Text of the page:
Rebecca Bengoechea on the Guadalajara Book Fair

Guadalajara, Jalisco, Mexico: the home of mariachi, tequila, and since 1987, the Feria del Libros Internacional (FIL), Latin America’s premier bookfair. This year, PUP’s Rights team were delighted to visit for the first time.

The fair boasts publishers from over 44 countries, from the bigger markets of Argentina, Brazil and of course Mexico, all the way down to Panama, Costa Rica and Uruguay. There were stands converted into bookshops, from the colossal stands of publishers such as Planeta or Fondo de Cultura, to the tiny used and antique English-language book shop. The Guest of Honour this year was Portugal, and we were thrilled to see that there were a number of Portuguese publishers who made the trip. The fair’s professional days of Monday-Wednesday are book-ended by the fair being open to the public, and this dynamic really lent a special atmosphere to the events, with children and enthusiastic students reminding us why we are all in the book business!

Following a visit to Spain back in May where I was able to explore the Spanish market, I was very eager to broaden my scope further to Latin America and the Spanish speaking market. As with PUP’s recent attentions in China, any chance to increase our presence in Latin America goes a long way to making PUP a truly global press.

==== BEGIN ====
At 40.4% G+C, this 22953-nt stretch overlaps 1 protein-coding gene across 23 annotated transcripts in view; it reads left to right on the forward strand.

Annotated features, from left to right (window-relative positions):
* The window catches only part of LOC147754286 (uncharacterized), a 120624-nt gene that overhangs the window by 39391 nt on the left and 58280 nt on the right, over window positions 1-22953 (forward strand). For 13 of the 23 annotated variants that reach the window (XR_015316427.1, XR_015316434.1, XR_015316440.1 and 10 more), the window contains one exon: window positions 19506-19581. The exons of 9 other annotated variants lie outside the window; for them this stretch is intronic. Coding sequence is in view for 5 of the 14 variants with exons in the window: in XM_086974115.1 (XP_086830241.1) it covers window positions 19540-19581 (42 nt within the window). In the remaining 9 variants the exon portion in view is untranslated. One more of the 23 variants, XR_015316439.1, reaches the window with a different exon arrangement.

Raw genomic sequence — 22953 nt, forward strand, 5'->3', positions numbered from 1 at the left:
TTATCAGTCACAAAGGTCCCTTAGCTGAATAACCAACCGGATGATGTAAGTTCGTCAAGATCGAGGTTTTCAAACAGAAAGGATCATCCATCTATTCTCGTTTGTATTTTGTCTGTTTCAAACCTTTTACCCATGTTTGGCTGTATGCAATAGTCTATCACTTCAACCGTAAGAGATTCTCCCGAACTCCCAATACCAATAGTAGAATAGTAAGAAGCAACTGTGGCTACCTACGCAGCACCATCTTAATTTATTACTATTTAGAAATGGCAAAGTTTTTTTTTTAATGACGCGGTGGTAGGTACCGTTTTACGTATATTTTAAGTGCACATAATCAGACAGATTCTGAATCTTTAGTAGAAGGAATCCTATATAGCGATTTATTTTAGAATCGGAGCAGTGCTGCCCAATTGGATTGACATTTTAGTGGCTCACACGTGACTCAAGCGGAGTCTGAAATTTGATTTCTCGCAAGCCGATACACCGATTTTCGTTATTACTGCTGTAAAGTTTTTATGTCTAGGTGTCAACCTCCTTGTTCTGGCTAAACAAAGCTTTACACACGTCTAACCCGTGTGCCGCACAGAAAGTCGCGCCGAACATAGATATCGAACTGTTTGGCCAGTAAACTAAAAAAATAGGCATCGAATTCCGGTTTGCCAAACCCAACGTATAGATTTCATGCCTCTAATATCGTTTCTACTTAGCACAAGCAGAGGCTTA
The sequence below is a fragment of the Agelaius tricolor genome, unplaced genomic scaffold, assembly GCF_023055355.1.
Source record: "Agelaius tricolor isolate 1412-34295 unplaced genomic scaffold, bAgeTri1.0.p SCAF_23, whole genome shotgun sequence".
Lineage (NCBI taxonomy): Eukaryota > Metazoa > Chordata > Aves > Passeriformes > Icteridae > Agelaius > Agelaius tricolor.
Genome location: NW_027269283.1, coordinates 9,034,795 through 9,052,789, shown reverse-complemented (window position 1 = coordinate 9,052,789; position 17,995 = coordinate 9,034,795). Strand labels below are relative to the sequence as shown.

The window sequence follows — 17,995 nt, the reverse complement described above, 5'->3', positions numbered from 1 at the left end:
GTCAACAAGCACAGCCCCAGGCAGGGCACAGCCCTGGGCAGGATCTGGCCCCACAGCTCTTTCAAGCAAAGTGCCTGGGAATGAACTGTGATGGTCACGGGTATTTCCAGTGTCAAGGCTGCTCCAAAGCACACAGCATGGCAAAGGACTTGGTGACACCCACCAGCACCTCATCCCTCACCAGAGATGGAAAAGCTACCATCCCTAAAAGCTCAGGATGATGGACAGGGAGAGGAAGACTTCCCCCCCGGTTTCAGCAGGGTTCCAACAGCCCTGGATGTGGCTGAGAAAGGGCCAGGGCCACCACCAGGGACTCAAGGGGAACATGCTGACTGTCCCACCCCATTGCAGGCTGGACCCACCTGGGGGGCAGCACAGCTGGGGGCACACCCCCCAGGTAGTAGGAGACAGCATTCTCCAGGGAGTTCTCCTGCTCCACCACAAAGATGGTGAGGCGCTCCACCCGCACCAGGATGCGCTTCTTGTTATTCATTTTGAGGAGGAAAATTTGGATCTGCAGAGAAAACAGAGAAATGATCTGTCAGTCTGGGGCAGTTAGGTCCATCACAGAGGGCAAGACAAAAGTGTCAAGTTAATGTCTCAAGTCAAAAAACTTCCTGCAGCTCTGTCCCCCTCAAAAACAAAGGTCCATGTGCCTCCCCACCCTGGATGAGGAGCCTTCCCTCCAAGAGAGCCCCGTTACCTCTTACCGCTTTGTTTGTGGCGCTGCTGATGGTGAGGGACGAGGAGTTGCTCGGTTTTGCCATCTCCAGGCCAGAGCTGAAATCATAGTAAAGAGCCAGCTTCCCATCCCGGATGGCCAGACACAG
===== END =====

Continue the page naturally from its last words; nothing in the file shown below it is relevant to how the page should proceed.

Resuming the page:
We were guided by PUP’s new Director for Rights, Contracts, and Permissions, Ines ter Horst, who had attended the fair before and who has extensive contacts in the different markets. We were based in the Rights Centre, but also took meetings on various publisher’s stands, attended some very important wine & empanada (Argentina) and rum & chocolate (Venezuelan/Chilean) networking events, and the wonderful reception at the biggest bookshop in Guadalajara, the Libreria de Carlos Fuentes.

It was an immersive experience; a whirlwind of meetings, receptions, a fantastic programme of talks, food, not to mention the all-important salsa music that lent the fair a truly Latin flavour. Unlike other book fairs such as Frankfurt where our intensive schedules are usually fully-booked months in advance, Guadalajara’s charm was a more relaxed atmosphere that allowed us to capitalise on spontaneous opportunities and meet with people we would otherwise not have encountered. Our days were still filled, but with more in-depth discussions, market research, and crucially invaluable networking that we hope will bear fruit in the years to come.